At a time when many in the community are making the switch from 3G to 4G basic phones, experts and consumers are warning that contrary to what is being assumed by many, the internet usage of a popular Kyocera brand of 4G devices cannot be properly blocked.
One Boro Park yungerman, who related his story on condition of anonymity, told how, after purchasing a Kyocera 4G basic phone with Verizon service, he took it to a reputable filtering organization to block both the internet and text messages.
“They warned me that they can’t properly filter it, and that the filter can come off, but I didn’t take them all that seriously,” he told Hamodia. “I thought I had a talk-only phone.”
When he showed his new phone to an acquaintance of his, the latter insisted that the so-called filter is worthless, and claimed that he could prove it.
“He took the phone for a few seconds and pressed a few buttons, and then gave it back to me. I was shocked. The high-speed internet was fully open — and totally unfiltered. Suddenly I was seeing things that no Yid should ever see.”
The yungerman was so horrified by what had happened that he proceeded to break the Kyocera phone in half, and went out to purchase a LG Exalt VN-220 model, which can be properly blocked.
“People have to realize that even after putting on a so-called block, these phones still pose a real danger. In my case, the filter was removed by someone who knew what he was doing — but that information is readily available. It was also obvious to me that it could also come off by accidentally pressing the wrong buttons,” the yungerman stressed.
In response to a query by Hamodia, TAG of Boro Park said in a statement that, after reviewing the pros and cons, they decided to offer a service for the Kyocera 4G phones that would “block the dangerous parts of the device for people, with the best possible measures currently available,” along with a clear disclaimer to make customers aware that it is not considered “kosher” — nor is it safe, especially for teens and children.
“Although every person bringing in this device to block is being advised to instead consider other, safer devices, it looks like some people do not take it seriously and consider it to be identical to the old basic phones. It isn’t.
“Since the phone is capable of having high-speed internet, it is considered a smartphone in certain aspects, and therefore TAG was instructed by its Rabbanim not to service the device for bachurim and girls at all, and parents must be aware not to buy these phones for children at all, nor to buy it as a family phone, even though it was blocked by TAG.”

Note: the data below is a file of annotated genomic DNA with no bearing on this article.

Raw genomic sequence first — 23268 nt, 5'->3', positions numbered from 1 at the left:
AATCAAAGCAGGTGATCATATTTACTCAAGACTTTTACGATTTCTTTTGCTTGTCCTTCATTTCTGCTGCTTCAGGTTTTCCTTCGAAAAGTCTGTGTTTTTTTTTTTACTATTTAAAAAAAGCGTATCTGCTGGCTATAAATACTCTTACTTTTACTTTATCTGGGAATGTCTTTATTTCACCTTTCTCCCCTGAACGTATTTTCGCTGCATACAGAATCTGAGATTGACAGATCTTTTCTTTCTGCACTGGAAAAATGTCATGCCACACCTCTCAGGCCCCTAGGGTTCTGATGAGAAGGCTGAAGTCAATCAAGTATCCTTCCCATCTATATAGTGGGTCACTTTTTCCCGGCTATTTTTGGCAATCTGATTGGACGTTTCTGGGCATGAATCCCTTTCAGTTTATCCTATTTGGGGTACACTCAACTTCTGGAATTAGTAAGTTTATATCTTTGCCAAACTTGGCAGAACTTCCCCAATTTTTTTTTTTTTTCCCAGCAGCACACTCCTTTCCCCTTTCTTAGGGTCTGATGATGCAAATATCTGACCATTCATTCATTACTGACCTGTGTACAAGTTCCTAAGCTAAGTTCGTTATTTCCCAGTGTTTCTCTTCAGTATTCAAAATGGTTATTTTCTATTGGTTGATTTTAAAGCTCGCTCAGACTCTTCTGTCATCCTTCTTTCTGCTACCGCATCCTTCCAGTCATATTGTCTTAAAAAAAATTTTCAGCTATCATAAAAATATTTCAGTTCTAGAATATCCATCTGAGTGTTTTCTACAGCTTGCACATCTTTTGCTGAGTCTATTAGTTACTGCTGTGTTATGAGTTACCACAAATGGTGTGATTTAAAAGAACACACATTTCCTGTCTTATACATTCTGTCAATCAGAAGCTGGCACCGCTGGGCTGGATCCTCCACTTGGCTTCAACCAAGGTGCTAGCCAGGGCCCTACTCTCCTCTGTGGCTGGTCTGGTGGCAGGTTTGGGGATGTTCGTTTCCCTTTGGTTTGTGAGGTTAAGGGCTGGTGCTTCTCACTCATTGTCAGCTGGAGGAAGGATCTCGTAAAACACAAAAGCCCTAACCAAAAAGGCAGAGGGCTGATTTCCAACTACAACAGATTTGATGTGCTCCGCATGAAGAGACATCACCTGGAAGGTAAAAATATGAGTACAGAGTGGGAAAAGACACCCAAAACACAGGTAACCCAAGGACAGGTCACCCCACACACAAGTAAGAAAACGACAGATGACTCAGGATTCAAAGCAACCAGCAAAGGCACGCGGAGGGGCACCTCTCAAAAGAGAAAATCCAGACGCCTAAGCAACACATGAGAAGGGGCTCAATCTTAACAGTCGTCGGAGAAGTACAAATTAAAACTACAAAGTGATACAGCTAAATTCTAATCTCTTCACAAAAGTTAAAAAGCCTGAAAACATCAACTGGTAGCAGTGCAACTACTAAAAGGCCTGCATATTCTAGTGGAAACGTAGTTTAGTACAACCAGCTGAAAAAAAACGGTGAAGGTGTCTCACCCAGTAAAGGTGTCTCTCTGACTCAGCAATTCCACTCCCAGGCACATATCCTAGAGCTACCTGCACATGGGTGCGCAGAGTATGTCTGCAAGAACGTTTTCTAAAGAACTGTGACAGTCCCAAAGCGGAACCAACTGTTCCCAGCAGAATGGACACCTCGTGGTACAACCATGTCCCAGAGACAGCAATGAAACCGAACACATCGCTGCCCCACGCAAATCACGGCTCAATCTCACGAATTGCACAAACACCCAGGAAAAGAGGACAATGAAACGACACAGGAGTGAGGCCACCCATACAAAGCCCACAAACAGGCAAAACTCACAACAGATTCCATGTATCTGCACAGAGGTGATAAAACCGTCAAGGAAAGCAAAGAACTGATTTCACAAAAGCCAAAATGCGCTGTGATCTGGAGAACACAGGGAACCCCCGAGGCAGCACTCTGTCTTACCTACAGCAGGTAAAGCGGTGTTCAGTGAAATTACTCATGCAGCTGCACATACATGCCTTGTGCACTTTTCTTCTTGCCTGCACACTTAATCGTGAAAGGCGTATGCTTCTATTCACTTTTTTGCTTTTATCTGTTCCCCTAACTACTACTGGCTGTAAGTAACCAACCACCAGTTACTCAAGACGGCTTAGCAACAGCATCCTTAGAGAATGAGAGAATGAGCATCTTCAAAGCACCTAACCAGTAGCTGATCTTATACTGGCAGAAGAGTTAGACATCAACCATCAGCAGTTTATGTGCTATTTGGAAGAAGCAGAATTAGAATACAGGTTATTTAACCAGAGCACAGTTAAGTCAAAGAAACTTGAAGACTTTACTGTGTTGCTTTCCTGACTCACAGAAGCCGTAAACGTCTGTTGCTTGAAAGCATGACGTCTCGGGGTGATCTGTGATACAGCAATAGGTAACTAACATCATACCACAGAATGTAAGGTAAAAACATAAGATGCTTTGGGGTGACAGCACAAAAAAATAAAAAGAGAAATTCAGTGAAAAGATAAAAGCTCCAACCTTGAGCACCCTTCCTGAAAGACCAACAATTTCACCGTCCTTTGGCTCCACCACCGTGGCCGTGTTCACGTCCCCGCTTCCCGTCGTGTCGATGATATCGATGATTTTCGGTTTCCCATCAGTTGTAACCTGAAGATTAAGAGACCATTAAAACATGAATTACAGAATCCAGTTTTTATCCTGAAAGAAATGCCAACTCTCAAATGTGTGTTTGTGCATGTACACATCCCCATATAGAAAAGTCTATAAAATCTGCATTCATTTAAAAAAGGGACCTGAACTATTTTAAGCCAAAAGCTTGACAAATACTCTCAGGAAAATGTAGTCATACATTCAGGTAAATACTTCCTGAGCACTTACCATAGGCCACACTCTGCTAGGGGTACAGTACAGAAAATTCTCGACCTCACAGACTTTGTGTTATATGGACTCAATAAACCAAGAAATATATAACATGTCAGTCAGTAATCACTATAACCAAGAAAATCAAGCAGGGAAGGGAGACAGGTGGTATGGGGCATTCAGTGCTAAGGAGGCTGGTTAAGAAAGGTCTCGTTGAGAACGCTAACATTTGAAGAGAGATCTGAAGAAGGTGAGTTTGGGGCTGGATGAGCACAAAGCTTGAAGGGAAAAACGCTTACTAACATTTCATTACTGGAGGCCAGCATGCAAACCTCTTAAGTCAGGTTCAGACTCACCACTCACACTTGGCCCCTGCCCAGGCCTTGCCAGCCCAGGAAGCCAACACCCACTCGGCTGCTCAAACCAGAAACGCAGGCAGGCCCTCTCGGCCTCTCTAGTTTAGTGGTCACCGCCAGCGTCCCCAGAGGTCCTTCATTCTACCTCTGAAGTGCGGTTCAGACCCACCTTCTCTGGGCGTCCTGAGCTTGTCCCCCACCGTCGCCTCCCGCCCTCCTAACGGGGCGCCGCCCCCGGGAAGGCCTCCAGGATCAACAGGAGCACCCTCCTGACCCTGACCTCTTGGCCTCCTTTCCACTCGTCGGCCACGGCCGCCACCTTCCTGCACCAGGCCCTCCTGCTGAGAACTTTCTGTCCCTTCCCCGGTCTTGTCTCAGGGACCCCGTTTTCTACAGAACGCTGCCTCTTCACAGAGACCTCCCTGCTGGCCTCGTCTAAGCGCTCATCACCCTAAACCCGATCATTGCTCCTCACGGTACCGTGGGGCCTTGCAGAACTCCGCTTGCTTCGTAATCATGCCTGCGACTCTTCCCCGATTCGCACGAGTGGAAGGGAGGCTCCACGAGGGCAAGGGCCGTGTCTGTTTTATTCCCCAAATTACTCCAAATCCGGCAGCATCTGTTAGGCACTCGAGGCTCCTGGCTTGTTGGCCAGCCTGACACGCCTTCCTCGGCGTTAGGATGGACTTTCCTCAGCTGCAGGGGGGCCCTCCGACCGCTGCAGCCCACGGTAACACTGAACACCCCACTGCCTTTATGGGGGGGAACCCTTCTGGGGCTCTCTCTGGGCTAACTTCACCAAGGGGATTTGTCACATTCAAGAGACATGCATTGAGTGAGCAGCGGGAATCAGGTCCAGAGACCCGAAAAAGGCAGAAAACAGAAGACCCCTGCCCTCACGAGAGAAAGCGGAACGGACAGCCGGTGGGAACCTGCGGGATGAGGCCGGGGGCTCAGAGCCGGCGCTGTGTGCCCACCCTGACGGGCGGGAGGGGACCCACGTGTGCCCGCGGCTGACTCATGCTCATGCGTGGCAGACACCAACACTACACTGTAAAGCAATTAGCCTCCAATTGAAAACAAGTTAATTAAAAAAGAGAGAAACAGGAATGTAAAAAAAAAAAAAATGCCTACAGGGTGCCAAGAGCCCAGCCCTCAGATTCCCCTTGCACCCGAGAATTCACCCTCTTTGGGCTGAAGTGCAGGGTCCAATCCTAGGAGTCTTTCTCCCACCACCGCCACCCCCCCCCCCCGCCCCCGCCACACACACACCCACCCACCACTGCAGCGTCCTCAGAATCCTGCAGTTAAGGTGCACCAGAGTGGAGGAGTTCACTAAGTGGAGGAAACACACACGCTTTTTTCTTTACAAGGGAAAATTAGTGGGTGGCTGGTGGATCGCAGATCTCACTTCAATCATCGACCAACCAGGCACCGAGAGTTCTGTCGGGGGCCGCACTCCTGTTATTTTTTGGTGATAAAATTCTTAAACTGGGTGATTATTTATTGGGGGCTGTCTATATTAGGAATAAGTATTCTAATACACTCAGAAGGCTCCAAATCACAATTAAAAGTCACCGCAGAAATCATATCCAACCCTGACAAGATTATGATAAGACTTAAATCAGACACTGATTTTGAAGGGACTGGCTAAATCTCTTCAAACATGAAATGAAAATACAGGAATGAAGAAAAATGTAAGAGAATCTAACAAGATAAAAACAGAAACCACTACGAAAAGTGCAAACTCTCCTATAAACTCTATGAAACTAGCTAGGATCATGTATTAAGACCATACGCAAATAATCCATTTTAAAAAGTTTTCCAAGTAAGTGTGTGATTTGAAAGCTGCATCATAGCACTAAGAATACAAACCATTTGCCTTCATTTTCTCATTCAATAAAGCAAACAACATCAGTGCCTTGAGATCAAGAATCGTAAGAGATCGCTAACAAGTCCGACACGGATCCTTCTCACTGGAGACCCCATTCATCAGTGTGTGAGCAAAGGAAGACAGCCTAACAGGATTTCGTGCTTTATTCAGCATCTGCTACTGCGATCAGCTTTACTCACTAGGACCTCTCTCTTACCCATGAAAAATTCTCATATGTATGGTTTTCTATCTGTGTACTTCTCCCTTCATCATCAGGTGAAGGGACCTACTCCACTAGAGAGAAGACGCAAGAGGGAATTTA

While Verizon gives consumers the option of blocking the internet service they provide for these devices from their end, according to TAG, this doesn’t solve the issue at all.
“When it is blocked by Verizon, the phone can still freely connect to the internet through Wi-Fi. There is no shortage of areas of open Wi-Fi throughout our community and beyond, which means that for all practical purposes, such a phone has open internet with no filter.”
While the LG Exalt VN-220 model can be properly blocked by TAG, some prefer the features of the Kyocera models.
One Brooklyn resident, who asked to be identified only as Shia, says that so far he is still holding on to his 3G model.
“Verizon came under a lot of pressure for the way they are treating customers who still have 3G phones, and I see a definite improvement in service in the past couple of months. Though I still struggle with service and lose some calls when I am in the area of 16th and 17th avenues in Boro Park, my phone is baruch Hashem working very well almost everywhere else.”
Shia says that he knows it is a matter of time until 3G service will come to an end, but he feels it is worth the wait.
“It is possible that in a few more months, there will be better options available. But if not, I have no doubt that I will get the LG Exalt model. We have no inkling of the mesirus nefesh of past generations for Torah and mitzvos. The least we can do is be mevater on a few features and get a spiritually safe phone.”